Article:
By making the election about Harper the question is very black and white but the choices on the ballot are not black and white - the black is clear but there is no clarity for white.   A referendum on Harper benefits the Conservatives and makes another majority likely.

Here are the questions I have for people pushing an anti-Harper agenda:

  • Who do you think people will vote for instead of the Conservatives?
  • How do you think this strategy will convince anyone else to vote against Harper?
  • Will railing against Harper inspire people to come out and vote?
  • Do you not think that after four elections people know what Harper is about?
  • Who should win the election instead of Harper?
  • Is is so important that Harper be defeated that people not vote for the people or party they believe in?

The more the focus is on yes or no on Harper the more the NDP and Liberals need to fight with each other.   The more those two parties fight with each other, the less time they spend on providing positive solutions to problems.

A strong focus on Harper as being something like the anti-Christ will lead to a lot of the luke warm right wingers come back on board with the Conservatives.  I am already hearing that from people I know that are in the right and had soured on Harper but the shrill attacks on him are making them rethink their position.  I suspect most of them will reluctantly vote Conservative again.  

Get rid of Harper is not a platform.   It is incumbent on the NDP and Liberals to show why they would be the best government.

Monday, February 9, 2015

2015 Federal Election Leaders' Debate - some very early thoughts

Everyone inside the political parties, the media and the punditry is going to wonder what the leaders' debate in the federal election will look like.   It will be a topic of a lot debate because of who will be allowed to be in the debate and who not as well as what is the best sort of debate to have.

One reason we have an major issue this time was that we have six parties represented in parliament.  The Conservatives, the NDP, the Liberals. the Bloc, the Greens and Forces et Démocratie.   All three of the Bloc, Greens and F+D have two MPs.   Realistically the past history of the debates would indicate that all six parties should be in the debate but that takes an over crowded event way over the top.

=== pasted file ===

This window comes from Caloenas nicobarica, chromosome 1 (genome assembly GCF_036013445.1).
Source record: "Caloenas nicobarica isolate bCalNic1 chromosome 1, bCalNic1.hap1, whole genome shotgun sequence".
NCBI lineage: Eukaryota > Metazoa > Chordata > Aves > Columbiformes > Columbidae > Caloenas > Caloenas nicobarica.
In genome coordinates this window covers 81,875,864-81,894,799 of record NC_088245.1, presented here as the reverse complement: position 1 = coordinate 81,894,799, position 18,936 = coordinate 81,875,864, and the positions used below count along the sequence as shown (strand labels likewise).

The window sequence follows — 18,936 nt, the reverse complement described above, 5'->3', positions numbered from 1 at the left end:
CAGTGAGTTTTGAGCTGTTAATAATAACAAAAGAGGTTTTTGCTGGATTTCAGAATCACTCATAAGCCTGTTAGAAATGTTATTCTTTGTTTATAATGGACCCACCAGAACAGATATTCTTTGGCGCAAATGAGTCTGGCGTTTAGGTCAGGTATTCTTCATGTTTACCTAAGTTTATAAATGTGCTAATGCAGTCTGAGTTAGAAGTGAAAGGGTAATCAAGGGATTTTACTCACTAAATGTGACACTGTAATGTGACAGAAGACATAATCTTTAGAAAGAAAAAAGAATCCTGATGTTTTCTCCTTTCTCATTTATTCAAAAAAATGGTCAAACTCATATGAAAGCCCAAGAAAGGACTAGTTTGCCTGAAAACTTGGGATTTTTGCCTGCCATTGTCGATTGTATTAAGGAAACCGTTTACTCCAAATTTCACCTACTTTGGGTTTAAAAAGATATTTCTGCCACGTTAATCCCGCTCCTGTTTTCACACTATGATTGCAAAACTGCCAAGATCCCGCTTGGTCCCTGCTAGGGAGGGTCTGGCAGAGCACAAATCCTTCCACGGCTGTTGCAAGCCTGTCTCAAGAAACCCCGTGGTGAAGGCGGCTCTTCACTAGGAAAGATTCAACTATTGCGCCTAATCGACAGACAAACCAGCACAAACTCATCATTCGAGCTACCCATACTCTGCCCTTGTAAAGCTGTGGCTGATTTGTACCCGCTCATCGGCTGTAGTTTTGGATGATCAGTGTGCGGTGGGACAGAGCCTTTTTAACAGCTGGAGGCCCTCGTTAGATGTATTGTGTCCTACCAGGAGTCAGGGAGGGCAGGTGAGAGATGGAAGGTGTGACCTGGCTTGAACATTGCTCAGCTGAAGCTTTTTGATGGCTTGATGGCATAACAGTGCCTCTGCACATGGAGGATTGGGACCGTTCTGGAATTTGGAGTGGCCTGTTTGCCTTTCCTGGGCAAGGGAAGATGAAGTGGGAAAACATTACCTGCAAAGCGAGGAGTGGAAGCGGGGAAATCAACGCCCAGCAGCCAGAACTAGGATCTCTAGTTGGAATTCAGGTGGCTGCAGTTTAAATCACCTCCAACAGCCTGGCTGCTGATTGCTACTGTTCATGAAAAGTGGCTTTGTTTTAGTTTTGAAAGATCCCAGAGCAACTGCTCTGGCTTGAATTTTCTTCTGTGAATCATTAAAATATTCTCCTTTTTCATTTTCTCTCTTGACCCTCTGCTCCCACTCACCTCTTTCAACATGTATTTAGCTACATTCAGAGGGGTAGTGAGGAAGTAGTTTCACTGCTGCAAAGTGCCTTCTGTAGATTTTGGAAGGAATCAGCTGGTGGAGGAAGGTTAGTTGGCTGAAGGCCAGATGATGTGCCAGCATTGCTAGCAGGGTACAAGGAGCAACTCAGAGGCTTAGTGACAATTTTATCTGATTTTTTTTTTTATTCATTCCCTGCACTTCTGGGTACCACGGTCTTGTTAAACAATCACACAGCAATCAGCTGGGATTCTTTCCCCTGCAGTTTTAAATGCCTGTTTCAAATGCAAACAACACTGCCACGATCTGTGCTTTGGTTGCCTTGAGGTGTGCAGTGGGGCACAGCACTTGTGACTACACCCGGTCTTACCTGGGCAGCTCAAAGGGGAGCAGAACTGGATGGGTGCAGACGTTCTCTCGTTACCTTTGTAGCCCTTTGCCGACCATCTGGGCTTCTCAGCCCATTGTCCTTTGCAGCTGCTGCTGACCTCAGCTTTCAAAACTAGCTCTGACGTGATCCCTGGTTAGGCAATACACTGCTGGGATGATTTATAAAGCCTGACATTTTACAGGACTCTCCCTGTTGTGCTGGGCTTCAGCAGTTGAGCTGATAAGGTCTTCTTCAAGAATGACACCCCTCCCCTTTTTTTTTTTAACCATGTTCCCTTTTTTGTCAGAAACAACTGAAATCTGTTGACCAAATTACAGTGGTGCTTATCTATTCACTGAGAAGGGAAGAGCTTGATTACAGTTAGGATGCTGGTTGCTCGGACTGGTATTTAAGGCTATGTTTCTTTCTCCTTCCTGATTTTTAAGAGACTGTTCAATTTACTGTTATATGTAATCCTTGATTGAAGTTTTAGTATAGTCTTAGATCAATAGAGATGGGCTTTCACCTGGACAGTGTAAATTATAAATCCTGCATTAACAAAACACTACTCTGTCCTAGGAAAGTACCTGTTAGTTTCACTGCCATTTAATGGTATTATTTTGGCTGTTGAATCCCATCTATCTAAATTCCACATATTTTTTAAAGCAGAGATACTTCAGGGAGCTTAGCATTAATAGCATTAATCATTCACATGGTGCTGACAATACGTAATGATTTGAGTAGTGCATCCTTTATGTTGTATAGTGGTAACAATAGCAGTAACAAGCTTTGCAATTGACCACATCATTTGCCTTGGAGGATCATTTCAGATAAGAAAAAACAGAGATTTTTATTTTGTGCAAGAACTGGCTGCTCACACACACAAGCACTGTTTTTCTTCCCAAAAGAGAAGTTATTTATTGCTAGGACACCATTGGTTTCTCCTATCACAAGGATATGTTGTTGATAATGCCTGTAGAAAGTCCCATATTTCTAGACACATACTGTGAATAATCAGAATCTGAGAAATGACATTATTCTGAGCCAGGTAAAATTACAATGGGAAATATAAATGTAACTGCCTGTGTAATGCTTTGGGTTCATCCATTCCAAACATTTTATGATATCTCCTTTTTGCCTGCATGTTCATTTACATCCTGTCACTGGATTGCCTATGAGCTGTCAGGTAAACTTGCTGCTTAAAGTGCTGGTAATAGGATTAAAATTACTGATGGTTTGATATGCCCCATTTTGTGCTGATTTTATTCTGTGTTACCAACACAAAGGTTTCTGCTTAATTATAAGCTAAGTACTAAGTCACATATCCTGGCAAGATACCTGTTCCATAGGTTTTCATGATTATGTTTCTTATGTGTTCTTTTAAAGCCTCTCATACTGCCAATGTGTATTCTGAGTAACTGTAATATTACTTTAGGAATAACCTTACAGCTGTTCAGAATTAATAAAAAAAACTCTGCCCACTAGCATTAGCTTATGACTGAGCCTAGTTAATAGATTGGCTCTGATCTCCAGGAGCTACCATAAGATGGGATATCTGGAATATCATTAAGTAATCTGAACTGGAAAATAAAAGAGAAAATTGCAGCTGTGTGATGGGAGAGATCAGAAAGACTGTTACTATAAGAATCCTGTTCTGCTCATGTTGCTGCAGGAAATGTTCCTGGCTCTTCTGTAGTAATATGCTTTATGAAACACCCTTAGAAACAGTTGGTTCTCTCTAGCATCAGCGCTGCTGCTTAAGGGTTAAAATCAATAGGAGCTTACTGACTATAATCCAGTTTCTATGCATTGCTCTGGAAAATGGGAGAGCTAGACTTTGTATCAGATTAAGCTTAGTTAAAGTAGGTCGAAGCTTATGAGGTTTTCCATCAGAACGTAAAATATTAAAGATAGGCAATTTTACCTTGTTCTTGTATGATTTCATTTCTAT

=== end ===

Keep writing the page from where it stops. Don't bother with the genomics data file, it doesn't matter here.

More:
With so many parties with a legitimate claim to be in the debate, there is a strong case for debate that is only the three major parties or a debate that is only the Prime Minister and the Leader of the Official Opposition.

Jean-François Fortin, leader of the new Forces et Démocratie party in Quebec, could be kept out of the debate because they have never elected an MP as F+D.

Elizabeth May leader of the Greens and Mario Beaulieu leader of the Bloc could be excluded because they do not have party status in parliament.

What we could also see is two different four person debates, the Greens are included in the English debate and the Bloc in the French debate.  Following this idea it is possible to see a five person French debate.

Here is my sense of what would ideal, ok and horrible for each party in the debate.

Stephen Harper Conservative - ideally all six parties in the debate, ok if there are five, horrible if it is only the Conservatives and the NDP

The more people in the debate the less chance there is for anyone to stand out and challenge the Prime Minister.   With six leaders, four of them from Quebec, Stephen Harper starts to stand out.

Stephen Harper would really suffer if there was a two person debate with Tom Mulcair because Harper would lose.   A three leader debate would be slightly better because Justin Trudeau would be there to make Harper look better

Tom Mulcair NDP - ideally a mano-a-mano debate with Stephen Harper, ok with the three main parties, horrible if it is all six